4. May Fight Infection

Okra water is a good source of antibacterial and phenolic compounds. Okra extracts can inhibit the growth of pathogenic bacteria such as Mycobacterium, Escherichia coli, and Staphylococcus aureus (10), (15).

5. May Promote Heart Health

Okra water has bioactive compounds that can reduce the levels of heightened lipids (fats) in the blood. In a few studies, crude okra water extract reduced different lipid fractions (total cholesterol, triglycerides, and LDL) and atherogenic index (a measure of cardiovascular risk). Hence, okra water extract modulates cholesterol levels in the blood. This reduces the risk of heart diseases such as atherosclerosis (the buildup of fats, cholesterol, and other substances in and on your artery walls) (16), (17).

Dr. Banerjee says, “To reap the benefits that this vegetable holds, you can opt for an alternative by drinking okra water early in the morning on an empty stomach. Basically, this is done by soaking okra pods in hot water for over 24 hours.”

How To Make Okra Water

What You Need

  • 4 to 5 okra pods
  • Water

How To Prepare

  1. Rinse the okra pods thoroughly.
  2. Remove the ends of the pods. Slice the okra pods in half.
  3. Put the pods in a tumbler with three cups of water. Soak the pods overnight.
  4. Squeeze the pods into the water and take them out. Your okra water is ready.

Other options include soaking the pods for a day or blending them with water. You can dilute the smoothie with water to suit your taste buds. Here are some tips to make drinking okra water more enjoyable.

Tips To Drink Okra Water

  • Drink it early in the morning on an empty stomach: Banerjee says, “Okra is best consumed on an empty stomach early in the morning. For optimal results, it’s best to combine this with a healthy diet rich in nutrient-dense foods.”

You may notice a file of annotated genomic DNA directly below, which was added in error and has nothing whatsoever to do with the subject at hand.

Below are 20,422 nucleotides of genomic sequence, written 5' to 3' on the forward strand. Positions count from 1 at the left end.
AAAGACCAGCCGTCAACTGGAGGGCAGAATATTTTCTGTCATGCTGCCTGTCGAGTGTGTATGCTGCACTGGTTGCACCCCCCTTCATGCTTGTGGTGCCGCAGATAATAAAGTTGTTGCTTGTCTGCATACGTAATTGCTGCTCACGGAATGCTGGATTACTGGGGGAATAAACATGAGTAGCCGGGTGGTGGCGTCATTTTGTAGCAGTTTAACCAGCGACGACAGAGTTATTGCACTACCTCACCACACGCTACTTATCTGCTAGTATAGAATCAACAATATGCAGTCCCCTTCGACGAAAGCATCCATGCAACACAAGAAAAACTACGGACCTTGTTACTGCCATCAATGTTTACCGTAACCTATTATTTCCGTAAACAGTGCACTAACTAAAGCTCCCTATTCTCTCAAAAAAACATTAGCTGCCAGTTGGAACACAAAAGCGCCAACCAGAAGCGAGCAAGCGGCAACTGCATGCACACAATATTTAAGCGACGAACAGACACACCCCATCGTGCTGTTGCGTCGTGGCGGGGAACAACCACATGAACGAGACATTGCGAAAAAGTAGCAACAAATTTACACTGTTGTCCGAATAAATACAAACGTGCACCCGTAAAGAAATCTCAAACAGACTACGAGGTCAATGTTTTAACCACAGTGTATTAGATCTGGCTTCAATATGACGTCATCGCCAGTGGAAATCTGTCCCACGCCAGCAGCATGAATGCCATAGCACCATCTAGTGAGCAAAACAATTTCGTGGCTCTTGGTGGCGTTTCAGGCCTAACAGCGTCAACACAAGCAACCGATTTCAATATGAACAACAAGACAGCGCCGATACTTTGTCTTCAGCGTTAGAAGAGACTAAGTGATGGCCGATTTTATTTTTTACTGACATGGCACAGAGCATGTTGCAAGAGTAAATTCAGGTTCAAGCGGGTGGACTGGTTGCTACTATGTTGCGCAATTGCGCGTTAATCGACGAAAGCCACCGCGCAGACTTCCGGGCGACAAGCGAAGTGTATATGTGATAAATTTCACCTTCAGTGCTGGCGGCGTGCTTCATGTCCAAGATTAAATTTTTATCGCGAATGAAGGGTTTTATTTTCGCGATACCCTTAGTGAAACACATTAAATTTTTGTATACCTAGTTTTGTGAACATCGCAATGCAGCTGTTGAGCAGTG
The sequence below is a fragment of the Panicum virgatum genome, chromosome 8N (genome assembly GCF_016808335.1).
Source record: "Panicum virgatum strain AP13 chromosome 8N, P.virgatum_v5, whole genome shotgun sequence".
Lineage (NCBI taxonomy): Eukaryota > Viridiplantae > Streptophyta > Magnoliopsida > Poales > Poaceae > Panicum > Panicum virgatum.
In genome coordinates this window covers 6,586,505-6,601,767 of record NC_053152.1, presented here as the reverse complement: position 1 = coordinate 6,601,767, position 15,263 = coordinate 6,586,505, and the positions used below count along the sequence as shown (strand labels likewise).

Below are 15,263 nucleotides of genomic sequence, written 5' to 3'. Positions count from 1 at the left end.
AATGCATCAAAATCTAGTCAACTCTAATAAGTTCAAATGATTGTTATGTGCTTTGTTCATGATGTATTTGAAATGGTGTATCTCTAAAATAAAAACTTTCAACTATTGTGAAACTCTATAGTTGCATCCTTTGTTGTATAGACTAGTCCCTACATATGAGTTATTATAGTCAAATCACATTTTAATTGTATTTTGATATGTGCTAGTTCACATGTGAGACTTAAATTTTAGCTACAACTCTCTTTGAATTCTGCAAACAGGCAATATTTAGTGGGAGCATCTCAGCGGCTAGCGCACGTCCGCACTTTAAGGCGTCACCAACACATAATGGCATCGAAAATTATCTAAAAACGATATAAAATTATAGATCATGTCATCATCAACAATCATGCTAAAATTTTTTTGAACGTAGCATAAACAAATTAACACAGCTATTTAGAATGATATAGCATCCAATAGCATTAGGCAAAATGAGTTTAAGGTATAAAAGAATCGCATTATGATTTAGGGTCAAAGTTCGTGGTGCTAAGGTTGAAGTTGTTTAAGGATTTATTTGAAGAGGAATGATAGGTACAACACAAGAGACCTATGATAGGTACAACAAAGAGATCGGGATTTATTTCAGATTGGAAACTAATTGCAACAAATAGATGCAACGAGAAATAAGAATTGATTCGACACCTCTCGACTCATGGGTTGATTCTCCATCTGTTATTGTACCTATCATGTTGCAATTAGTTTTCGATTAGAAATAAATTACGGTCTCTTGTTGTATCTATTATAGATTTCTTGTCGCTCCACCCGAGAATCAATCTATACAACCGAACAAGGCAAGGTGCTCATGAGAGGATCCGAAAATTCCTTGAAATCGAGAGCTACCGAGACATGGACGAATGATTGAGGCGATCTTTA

• To improve the taste: Season the okra water with salt and pepper or squeeze in the juice from oranges and lemons if you find it bland.
  • Add it to your smoothie: Make it part of your daily healthy smoothie routine for added benefits.
  • To save time: Instead of soaking the okra pods overnight, boil them.
  • Mix it in other dishes: Okra water can be added to soups, stews, and other dishes. Since it does not have a distinctive taste, it will not interfere with the taste of the main dish.

Okra water provides a number of health benefits, but it may not be suitable for everyone. Below are some reasons it may not be the best choice for you.

Possible Downsides

Dr. Banerjee says, “Generally, drinking okra water is considered safe. However, for people allergic to this plant, it might pose significant adverse reactions.”

While okra water has many benefits, overindulgence may prove to be harmful.

He concludes, “This plant is quite high in fructans, a carbohydrate which can cause digestion issues for some people when consumed in large amounts. It’s better to consult your doctor first before deciding on taking this, especially if you’re allergic to this plant.”

Final words

Okra water is nourishing and easy to prepare. Ideally, it should be consumed in the morning right after waking up. It is a good source of magnesium, calcium, vitamins B and C, as well as bioactive compounds. The many benefits of okra water are attributed to its rich nutritional profile. It may promote healthy blood sugar control, immunity, and heart health. If you want, you can add it to smoothies and soups or just drink it as is. You can also season it with salt and pepper. There is a possibility that you may be allergic to okra and, therefore, to okra water. If this is the case, speak to your health care provider first.

Frequently Asked Questions

How long does okra water take to work?

Regular intake of okra water may take several weeks to show any considerable effects on your body.

Is okra good for fertility?

No. Okra seeds contain gossypol, which might adversely affect male fertility (18).

Can I drink okra water every day?

You can drink a glass of okra water every day to boost your heart health, immunity, and control blood sugar levels.

Can okra water boost ovulation?

Anecdotally, okra water is believed to boost ovulation. But there are insufficient scientific studies on this subject. Nonetheless, okra has antioxidant and other beneficial properties that promote ovarian health (19).

Key Takeaways

  • Okra water is organic and nutrient-dense, composed of vital antioxidants, vitamins, and minerals.
  • It is easy to prepare; you simply soak okra pods in water overnight, remove them, and drink the water the next morning.
  • It may help boost immunity and cardiovascular and skin health. It is also good for managing diabetes.

Sources

Articles on StyleCraze are backed by verified information from peer-reviewed and academic research papers, reputed organizations, research institutions, and medical associations to ensure accuracy and relevance. Read our editorial policy to learn more.